For years we were taught — and most of us believed — that working hard and hitting your goals at work would practically guarantee career success.
Now we know better.
Now we know that the most important thing in any organization is not the company’s strategy, its products and services or its stock price.
These are all outcomes. The most important thing in any organization is the quality of the energy flowing from top to bottom and across and throughout the place.
The most important thing in any organization is the culture.
Every company, government agency and not-for-profit is an organism, and they all function the way any organism does. When the organism is healthy, good things happen.
When the organism is unhealthy, nothing good happens. Movement is slow and sluggish. You can tell when a company culture goes bad — because culture is the loudest thing happening in any workplace.
The health of the organism you work for is incredibly important to you, no matter what your job description is.
Many a smart and talented working person has learned this lesson the hard way. They met their goals, pleased their customers and gave every ounce of their talent and commitment to the job — but they still ran into trouble.
Maybe they upset someone higher up the food chain by being too good at their job, or speaking more truth than the senior leadership team was ready to hear.
They didn’t make any mistakes except one: they missed the signs that their organization/organism was unhealthy enough to cast them out simply for calling attention to the bad energy swirling around.
You might not even have to name the toxic energy swirling around you to upset the powers that be.
You might keep quiet about it and still make people angry, because people in fear are good at reading energy. They are vigilant. They are so afraid that they can easily see you as their enemy, even when you sincerely want to help.
Here are ten reasons capable and talented people get fired:
Ten Reasons Good Employees Get Fired
1. You can get fired if your excellent results on the job cause embarrassment to higher-level managers. They may think that you must be cutting corners to hit your goals so easily. They would rather get rid of you than ask “How did you do it? We’d like you to teach everyone else to do what you’re doing.”
2. You can get fired for asking questions no one wants to answer or even think about — questions like “Are we sure this is still the best way to handle this process?” or “What is the long-term plan?”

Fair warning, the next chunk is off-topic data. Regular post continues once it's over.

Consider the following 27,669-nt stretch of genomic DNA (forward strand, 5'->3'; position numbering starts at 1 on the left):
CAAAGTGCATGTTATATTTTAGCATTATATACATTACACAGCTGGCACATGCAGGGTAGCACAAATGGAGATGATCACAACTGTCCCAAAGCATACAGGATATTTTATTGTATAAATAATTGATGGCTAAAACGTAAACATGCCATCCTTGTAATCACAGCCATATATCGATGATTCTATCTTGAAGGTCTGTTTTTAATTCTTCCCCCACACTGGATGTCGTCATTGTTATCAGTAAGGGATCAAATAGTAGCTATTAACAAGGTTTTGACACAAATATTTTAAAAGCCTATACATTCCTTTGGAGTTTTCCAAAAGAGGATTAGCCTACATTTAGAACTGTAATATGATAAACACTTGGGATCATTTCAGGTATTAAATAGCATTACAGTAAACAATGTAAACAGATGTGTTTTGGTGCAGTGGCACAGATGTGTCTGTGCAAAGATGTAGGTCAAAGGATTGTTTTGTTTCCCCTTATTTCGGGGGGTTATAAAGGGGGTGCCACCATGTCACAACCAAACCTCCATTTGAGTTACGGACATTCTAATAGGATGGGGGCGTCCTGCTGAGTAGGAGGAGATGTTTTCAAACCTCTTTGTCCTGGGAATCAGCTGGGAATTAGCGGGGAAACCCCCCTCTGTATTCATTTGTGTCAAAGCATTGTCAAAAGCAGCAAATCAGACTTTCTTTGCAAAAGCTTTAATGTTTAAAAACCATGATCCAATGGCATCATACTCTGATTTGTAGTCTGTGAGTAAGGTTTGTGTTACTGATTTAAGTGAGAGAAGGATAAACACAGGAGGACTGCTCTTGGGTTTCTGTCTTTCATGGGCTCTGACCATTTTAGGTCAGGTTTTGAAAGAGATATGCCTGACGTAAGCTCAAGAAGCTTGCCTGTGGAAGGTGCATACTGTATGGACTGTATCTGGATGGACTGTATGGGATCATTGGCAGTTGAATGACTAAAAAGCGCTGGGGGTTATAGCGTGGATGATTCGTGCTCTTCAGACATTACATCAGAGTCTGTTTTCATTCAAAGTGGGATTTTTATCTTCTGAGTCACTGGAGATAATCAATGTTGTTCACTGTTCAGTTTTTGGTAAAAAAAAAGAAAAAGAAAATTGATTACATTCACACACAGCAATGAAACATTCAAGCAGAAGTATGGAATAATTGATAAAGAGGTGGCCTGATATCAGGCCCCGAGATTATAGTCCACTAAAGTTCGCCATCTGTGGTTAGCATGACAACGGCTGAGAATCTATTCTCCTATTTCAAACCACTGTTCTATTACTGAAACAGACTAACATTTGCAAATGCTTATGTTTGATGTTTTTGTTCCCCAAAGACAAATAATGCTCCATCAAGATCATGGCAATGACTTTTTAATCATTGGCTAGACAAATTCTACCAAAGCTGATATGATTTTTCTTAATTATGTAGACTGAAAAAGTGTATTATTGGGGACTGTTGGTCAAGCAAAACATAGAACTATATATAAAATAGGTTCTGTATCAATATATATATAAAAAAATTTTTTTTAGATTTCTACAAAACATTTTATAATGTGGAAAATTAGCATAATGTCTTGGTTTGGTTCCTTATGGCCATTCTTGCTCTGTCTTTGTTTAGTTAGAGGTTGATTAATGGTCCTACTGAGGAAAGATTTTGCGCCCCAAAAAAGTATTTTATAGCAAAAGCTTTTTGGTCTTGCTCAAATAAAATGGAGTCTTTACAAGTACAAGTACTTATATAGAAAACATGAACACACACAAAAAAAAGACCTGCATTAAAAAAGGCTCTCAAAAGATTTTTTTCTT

3. You can get fired for setting normal boundaries like “I will finish that project on Monday rather than take it home over the weekend” or “I’m sorry, I can’t tell the Executive Team that everything is fine with the production schedule, because it’s not.”
4. You can get fired for naming the elephant in the room — the topic that desperately needs airtime but isn’t getting it.
5. You can get fired for having a better idea than your boss’s idea.
6. You can get fired for getting too much positive attention from top leaders in your organization. Some fearful managers are like amoebae. They operate like single-celled creatures. They don’t make fine distinctions; they see everyone in their sphere as either predator or prey. If you look like a predator to them, they will get rid of you in a heartbeat. You might look like a predator to your fearful boss if higher-up managers are paying too much attention to you!
7. You can get fired for doing such a good job that other departments get angry. Other managers may tell your supervisor “Your employee is showing off, and making us look bad!” Subscribe To The Forbes Careers Newsletter Sign up here to get top career advice delivered straight to your inbox every week.
8. You can get fired for having too much visibility outside your company — being asked to speak at events, getting awards or having an article published. If you work in an unhealthy organism, they will not appreciate your public affirmation!
9. You can get fired for moving too fast and having too many ideas for your managers’ taste. A fearful amoeba manager can easily feel threatened — and might toss you out rather than suffer the indignity of having to listen to a subordinate.
10. You can get fired for accomplishing so much at work that your boss wonders “Will this employee come after my job next?” There is nothing dishonorable about getting fired. It happens to outstanding employees all the time. If it happens to you, remember that not every manager — or every employer — deserves your talents.
Only the people who get you, deserve you!